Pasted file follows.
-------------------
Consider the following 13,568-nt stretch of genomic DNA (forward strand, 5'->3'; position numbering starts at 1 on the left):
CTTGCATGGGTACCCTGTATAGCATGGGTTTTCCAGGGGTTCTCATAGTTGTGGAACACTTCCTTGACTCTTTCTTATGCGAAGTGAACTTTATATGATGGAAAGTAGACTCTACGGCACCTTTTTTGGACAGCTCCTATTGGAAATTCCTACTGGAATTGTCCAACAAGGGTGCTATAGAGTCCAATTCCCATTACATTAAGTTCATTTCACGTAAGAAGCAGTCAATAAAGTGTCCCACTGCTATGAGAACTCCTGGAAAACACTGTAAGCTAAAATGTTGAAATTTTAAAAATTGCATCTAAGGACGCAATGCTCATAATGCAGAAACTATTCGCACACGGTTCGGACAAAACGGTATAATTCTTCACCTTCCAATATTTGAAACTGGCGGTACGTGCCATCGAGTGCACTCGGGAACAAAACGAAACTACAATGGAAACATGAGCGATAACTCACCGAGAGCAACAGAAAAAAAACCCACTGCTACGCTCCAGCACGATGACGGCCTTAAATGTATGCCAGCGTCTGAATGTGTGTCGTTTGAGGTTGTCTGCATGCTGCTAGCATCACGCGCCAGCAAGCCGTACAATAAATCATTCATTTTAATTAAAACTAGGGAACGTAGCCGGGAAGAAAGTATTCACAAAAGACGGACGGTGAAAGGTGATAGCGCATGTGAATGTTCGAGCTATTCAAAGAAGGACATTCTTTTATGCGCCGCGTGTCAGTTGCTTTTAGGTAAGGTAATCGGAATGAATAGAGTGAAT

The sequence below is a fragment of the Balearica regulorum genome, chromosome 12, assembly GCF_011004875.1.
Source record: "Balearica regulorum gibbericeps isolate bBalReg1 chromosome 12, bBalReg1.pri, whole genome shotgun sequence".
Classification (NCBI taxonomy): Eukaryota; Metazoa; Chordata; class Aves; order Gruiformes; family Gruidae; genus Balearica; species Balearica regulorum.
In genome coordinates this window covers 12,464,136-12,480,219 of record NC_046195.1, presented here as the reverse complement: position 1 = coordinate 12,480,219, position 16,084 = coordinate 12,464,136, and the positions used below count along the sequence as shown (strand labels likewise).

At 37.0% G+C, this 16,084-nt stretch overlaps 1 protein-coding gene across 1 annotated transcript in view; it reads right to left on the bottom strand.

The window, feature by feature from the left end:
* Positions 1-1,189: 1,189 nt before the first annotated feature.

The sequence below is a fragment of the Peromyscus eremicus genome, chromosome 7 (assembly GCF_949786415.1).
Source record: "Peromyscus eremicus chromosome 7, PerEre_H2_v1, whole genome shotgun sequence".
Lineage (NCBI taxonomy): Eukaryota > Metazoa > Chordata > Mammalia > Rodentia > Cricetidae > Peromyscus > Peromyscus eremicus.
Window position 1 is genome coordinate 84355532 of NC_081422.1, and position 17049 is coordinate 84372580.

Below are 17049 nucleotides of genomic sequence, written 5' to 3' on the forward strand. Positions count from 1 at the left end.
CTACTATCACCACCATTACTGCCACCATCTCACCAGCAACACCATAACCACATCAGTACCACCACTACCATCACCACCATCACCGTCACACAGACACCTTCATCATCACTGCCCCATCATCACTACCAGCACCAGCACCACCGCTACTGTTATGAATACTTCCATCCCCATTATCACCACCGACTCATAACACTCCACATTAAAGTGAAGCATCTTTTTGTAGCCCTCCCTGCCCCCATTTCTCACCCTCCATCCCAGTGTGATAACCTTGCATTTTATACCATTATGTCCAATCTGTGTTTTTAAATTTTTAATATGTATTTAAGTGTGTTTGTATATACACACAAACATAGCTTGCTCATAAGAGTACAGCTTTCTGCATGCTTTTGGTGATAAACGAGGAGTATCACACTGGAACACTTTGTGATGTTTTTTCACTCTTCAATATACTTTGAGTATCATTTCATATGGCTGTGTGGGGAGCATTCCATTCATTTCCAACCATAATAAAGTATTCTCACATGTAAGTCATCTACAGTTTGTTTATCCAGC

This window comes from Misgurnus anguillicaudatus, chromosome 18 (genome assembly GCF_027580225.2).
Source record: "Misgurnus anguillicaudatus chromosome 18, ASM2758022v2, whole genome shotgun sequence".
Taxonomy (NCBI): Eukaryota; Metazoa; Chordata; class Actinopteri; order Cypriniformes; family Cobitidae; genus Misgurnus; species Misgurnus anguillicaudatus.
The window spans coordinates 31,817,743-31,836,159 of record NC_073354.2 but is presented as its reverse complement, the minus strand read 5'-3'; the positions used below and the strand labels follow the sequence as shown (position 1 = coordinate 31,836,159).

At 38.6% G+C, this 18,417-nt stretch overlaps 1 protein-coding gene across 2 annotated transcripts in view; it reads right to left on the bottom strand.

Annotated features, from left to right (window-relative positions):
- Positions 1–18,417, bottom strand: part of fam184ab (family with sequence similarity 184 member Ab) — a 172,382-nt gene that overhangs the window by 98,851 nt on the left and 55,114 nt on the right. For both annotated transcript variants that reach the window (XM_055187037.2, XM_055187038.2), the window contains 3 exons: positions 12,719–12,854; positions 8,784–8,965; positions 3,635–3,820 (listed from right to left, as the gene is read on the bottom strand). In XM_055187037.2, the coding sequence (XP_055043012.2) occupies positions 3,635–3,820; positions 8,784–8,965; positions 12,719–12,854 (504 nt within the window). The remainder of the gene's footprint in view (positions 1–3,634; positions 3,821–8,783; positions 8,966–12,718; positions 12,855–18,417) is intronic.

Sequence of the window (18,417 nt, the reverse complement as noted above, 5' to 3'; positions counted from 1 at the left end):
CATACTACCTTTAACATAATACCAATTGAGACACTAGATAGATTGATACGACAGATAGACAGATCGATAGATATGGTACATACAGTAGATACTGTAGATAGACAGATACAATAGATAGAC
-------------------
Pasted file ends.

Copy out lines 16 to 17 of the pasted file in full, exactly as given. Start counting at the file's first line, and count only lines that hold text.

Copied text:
This window comes from Misgurnus anguillicaudatus, chromosome 18 (genome assembly GCF_027580225.2).
Source record: "Misgurnus anguillicaudatus chromosome 18, ASM2758022v2, whole genome shotgun sequence".